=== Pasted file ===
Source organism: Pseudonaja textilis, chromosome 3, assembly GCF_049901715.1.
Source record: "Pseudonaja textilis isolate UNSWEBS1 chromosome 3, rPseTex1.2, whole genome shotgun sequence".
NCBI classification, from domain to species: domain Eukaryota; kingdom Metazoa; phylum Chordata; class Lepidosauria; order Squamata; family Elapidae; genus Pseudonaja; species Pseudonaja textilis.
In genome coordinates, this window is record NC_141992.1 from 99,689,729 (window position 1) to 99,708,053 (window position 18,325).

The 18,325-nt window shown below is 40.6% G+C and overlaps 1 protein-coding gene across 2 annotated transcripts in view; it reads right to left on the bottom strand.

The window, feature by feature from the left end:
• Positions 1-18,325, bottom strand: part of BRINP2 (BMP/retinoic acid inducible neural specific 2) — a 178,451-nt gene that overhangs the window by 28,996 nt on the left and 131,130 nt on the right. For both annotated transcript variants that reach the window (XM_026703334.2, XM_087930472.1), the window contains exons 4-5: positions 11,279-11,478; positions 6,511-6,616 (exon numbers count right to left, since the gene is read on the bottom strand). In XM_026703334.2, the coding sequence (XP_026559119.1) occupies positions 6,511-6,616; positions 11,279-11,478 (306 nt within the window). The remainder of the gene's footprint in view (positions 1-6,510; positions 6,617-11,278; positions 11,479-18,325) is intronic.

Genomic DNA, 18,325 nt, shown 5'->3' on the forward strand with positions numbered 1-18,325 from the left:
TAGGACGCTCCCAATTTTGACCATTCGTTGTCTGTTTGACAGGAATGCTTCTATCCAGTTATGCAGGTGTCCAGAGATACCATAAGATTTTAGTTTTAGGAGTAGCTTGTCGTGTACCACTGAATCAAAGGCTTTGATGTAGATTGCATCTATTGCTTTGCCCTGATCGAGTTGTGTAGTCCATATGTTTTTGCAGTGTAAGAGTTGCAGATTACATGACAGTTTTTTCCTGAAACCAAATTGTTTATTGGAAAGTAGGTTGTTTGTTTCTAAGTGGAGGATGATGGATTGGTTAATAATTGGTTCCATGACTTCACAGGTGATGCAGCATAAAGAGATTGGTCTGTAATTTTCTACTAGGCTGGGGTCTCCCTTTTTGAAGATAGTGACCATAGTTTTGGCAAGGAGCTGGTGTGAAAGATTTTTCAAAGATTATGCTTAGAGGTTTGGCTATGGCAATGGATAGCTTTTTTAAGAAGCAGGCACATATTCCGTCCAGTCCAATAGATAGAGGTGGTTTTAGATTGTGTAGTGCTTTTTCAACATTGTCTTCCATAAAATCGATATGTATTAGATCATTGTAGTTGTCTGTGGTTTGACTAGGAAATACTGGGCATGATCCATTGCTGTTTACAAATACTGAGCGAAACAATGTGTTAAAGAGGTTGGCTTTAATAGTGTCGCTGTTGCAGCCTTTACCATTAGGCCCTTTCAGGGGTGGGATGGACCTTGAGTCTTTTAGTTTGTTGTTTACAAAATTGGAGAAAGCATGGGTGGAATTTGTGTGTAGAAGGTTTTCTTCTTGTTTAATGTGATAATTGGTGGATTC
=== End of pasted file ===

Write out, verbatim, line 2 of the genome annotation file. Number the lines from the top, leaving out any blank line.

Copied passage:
Source record: "Pseudonaja textilis isolate UNSWEBS1 chromosome 3, rPseTex1.2, whole genome shotgun sequence".